Day 10: A Recap of the Final Day
Over the next couple of weeks, we’ll be sharing stories from 10 Days around the nation. As an intro, here’s a first person account of the final 24 hours of 10 Days.
Take The Call!
It was after 11pm on Tuesday and I was exhausted after 9 days of night and day prayer. I was hesitant to take a call so late, but my friend Pastor Luis Burgos texted that it was important. I joke with Luis that he’s the kind of guy I never want to say “no” to, so I picked up.
“10 Days has transformed my city.” he said.
I don’t think I’ve ever heard those words before, but I knew I’d been waiting 12 years to hear them. You see, when I first saw the vision for 10 Days, I knew in my heart that cities that said “yes” to this invitation would be transformed—that a city wouldn’t be the same.
Bridgeport, CT had said “yes” to 10 Days in a special way.
Pastor Luis had invited me down twice to speak to over 100 pastors in the city. They had responded to the call to “stop everything” to seek God, with some people taking time off from work to pray, even ministries stopping their in house schedules to pray together. Through a separate and amazing provision of God, they had taken the bold step of putting up a tent and mobilizing 24/7 prayer at a city-wide level. They even got a billboard! Luis shared about the way that old suspicions have given way to love and a new level of unity among the pastors, how his personal prayer life had grown through the 24/7 prayer in the tent, the nightly meetings where 500 and more gathered to seek God each night, the hunger that had filled his heart for more of God, the repentance, the changed lives, the salvations, the outdoor baptisms, and on and on.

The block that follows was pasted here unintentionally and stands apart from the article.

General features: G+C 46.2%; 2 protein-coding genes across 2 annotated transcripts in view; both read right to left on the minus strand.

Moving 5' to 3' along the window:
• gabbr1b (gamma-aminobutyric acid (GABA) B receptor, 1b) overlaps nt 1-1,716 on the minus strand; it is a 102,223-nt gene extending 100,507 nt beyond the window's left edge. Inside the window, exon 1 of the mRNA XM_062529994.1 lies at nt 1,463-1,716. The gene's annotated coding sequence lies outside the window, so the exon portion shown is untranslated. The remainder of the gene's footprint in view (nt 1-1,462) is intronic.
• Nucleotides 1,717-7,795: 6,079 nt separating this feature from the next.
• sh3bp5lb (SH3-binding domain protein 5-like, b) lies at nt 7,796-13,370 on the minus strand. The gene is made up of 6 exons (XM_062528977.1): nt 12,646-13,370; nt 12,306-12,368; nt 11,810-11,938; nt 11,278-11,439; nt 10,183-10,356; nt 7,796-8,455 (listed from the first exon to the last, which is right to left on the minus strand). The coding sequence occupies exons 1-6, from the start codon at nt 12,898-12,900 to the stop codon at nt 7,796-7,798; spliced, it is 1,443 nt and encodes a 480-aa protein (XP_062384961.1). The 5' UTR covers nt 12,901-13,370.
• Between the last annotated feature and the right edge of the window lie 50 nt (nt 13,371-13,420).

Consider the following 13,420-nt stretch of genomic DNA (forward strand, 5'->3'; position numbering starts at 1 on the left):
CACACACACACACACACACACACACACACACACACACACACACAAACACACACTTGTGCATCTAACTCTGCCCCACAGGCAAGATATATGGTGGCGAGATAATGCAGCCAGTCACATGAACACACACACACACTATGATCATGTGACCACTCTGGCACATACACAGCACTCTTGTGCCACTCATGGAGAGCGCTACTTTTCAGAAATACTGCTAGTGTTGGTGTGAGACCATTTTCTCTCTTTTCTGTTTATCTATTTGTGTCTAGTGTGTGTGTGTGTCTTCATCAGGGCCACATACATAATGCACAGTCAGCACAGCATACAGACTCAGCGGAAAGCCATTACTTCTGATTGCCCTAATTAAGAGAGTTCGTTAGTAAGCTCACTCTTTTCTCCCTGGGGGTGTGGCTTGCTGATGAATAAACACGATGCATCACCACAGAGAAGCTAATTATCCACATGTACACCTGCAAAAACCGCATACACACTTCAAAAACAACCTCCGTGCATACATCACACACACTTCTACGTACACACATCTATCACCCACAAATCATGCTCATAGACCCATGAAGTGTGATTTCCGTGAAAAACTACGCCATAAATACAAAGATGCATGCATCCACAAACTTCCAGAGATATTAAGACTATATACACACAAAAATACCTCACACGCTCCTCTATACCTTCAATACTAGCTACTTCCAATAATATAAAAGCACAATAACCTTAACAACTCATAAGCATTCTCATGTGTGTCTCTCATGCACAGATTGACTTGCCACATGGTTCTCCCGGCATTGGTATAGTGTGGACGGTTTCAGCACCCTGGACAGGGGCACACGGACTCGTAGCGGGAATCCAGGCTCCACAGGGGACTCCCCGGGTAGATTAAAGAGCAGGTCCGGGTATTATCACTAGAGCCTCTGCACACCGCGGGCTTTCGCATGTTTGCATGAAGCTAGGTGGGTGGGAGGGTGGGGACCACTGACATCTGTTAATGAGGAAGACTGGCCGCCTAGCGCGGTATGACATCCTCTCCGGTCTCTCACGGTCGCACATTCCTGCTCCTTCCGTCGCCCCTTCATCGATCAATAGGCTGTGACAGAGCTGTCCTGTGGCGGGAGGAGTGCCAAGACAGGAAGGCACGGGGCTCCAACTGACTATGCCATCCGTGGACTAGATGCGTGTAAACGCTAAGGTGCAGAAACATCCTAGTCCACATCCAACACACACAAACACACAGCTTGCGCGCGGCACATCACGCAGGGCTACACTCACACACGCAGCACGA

It was a night and day difference. I told Luis how grateful I was for him, for the way the he had taken the call to “stop everything and pray for 10 Days as a city” seriously. It was clear that Bridgeport was seeing God move in ways we hadn’t seen before in a city-wide context. I fell asleep grateful to God for allowing me to see a new level of fulfillment of this vision.
The next morning, I was up early and feeling a surprising surge of energy, I headed to the Northfield Campus. The campus, founded by DL Moody and famous for its conferences, its girl’s school, and as the birthplace of the Student Volunteer Movement, has been mostly empty since 2005. The current ownership, the National Christian Foundation, had opened the doors and allowed us to “pitch a tent” for 5 days of 24/7 worship and prayer and then to use the Auditorium on October 12 to host a culminating gathering.
As I arrived, strains of sweet worship greeted me. The Jesus Tent, brought with a large team led by Michael Thornton from North Carolina, had been humming round the clock for four days at that point. The four days had been power-packed—the spiritual atmosphere had been prepared. We were getting ready for about 1,000 people from around New England to join us. First things first: We cleaned the bathrooms! Thankfully, several good friends had come early to “help with whatever was needed.”